One of the earliest original land grants was made to Ambrosie LeCompte, a resident of Natchitoches Parish. The present day city of Leesville is located near the center of the LeCompte grant. Monsieur LeCompte received one square league of land, measured in such a manner that each half of the land is astraddle the road that passes through L’Anacoco Prairie. The grant is dated April 17, 1787, and signed by Don Antonio Gil Y’Barbo, Captain and Commandant of the post at Nacogdoches. As stipulated in terms of the grant, Monsieur LeCompte was to permit no stranger who did not have the proper passport to travel through his grant. He was given the authority to arrest the trespasser and to escort him to the Spanish officials at Los Adais. The LeCompte land grant was operated as a stock farm and plantation into the 1840s.

Vernon Parish

April 17, 1787
Late 1700s
Early 1800s
Choctaw Apache Tribe of Ebarb. The Choctaw Apache trace their heritage back into the 1600’s. The tribe is made up of descendants of 21 families of Adaes, Choctaw, and Lipan Apache people. The Apache were sold as slaves in Natchitoches and Los Adaes and settled as free persons in the area during the Spanish period, when Indian slavery was outlawed. The Choctaw ancestors arrived in the late 1700’s and early 1800’s seeking new lands, while ancestors also included natives of the Spanish mission at Los Adaes. Generally, the Choctaw Apache lived in isolated rural communities in the bottomlands of the Sabine River.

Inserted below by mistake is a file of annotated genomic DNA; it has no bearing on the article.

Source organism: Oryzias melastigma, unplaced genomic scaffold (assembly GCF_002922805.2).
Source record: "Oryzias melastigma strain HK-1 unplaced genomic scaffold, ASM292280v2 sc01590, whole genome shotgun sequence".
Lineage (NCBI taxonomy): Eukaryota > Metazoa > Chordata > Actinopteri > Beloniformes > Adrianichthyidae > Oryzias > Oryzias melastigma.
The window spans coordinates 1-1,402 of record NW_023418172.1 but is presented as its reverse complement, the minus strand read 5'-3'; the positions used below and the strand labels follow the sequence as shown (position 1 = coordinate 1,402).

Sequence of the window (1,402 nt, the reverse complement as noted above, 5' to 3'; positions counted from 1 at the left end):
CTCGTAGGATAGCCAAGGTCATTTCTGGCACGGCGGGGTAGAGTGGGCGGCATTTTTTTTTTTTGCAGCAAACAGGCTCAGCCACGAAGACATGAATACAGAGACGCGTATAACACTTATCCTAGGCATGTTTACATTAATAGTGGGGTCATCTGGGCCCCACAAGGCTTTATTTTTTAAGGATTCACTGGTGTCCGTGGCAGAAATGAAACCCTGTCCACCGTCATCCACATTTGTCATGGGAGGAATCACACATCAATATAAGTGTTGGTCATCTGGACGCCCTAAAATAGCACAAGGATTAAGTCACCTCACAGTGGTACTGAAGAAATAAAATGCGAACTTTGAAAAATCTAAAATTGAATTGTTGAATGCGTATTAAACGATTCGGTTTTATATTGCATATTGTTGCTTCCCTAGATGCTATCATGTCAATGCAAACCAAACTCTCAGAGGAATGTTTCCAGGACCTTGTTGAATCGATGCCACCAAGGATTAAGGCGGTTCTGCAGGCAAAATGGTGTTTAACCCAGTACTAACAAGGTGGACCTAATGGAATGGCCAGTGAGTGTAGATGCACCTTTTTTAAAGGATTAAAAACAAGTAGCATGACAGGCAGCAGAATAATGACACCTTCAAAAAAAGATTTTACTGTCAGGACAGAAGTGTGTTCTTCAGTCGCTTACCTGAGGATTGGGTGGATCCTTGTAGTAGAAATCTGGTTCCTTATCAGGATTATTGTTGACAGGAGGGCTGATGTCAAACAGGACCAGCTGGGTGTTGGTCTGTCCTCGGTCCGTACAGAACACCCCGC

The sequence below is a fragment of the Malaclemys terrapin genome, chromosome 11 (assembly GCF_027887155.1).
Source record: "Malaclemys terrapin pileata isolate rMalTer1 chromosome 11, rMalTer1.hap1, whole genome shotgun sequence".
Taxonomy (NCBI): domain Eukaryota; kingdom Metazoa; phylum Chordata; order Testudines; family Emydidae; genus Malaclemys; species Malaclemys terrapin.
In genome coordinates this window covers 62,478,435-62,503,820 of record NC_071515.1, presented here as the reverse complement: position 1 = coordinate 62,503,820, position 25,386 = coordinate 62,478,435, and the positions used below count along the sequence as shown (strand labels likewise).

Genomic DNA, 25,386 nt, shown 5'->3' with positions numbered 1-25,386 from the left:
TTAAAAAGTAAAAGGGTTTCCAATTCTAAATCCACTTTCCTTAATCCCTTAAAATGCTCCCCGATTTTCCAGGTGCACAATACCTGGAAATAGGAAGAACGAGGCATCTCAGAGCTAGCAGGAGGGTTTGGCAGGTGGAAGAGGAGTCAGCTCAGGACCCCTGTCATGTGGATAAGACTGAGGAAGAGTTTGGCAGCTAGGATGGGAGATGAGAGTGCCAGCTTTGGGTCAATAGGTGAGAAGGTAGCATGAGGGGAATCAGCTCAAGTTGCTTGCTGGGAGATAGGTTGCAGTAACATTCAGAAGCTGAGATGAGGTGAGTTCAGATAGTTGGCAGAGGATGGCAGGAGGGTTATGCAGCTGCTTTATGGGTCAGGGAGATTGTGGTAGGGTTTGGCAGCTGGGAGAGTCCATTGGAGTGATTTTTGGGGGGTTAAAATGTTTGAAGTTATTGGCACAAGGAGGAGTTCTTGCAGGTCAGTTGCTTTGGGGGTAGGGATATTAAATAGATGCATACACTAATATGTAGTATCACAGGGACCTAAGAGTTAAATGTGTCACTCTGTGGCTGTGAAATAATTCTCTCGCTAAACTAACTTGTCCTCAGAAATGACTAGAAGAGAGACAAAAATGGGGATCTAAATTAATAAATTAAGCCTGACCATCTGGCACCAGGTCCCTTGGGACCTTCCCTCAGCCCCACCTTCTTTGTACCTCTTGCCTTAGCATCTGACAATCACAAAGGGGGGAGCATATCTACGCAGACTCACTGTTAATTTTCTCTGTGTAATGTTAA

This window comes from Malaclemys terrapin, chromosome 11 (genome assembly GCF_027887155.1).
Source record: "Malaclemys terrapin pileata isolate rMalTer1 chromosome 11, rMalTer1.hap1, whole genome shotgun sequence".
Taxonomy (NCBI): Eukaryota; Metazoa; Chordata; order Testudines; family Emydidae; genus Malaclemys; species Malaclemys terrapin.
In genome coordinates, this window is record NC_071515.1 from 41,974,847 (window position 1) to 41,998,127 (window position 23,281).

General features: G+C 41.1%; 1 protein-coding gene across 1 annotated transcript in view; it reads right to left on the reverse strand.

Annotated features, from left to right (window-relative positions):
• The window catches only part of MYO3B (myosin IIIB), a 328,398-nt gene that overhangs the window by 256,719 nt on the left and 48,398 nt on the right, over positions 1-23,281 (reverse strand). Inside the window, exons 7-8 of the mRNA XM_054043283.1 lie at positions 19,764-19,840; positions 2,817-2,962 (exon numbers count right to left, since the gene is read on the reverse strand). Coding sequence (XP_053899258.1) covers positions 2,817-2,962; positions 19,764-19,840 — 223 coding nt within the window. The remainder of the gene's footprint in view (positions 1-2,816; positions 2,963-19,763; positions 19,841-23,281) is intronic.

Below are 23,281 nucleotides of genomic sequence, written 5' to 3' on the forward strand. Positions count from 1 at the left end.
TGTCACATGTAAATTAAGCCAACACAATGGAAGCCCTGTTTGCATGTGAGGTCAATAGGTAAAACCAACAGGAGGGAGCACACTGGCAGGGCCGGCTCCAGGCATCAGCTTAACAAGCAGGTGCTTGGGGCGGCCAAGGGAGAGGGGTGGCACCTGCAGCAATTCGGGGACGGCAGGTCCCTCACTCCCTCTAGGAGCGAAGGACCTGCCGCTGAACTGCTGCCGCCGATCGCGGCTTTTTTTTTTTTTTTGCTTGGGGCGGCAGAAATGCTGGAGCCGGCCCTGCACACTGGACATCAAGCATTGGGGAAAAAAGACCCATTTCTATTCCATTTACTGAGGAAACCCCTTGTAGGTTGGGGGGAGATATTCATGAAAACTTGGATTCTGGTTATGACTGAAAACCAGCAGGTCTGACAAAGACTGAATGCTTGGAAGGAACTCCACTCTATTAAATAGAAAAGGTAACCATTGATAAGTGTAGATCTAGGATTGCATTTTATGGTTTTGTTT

Sabine Parish

Roman Catholic Church founded by Spanish at Bayou Scie.

Bayou Scie (Zwolle area), Sabine Parish

1795
c1797
American Indian Settlements comprised of various tribes who lost lands during the French-Indian War, who settled in the area. These tribes included the Alabama-Coushatta, the Coushatta of Louisiana, and a group of Choctaws.

Vernon Parish

Coushatta Tribe of Louisiana.

Calcasieu River area

1797 - 1861
1797
LaNana land grant, 12 square miles and included present Town of Many.

Sabine Parish

1803
Louisiana Purchase
Establishment of Fort Claiborne in Natchitoches.

Natchitoches Parish

1804
1805 - 1821
Lafitte and privateers patrol the coast for cargoes and customers with bases in New Orleans, Barataria, and Campeche (Galveston).

Pirate Jean Laffite sold slaves and goods using the Neutral Strip as an entry point. The Neutral Strip became known as “the back door to the United States.”

Coastal Louisiana and Texas

Nolan’s Trace passed 4 miles south of Many at Fallen Springs – secondary route often used for cattle. Dr. John Sibley became first U.S. American Indian agent, stationed at Natchitoches (Faine & Gregory, 1986).

Sabine and Natchitoches Parish

1805
1806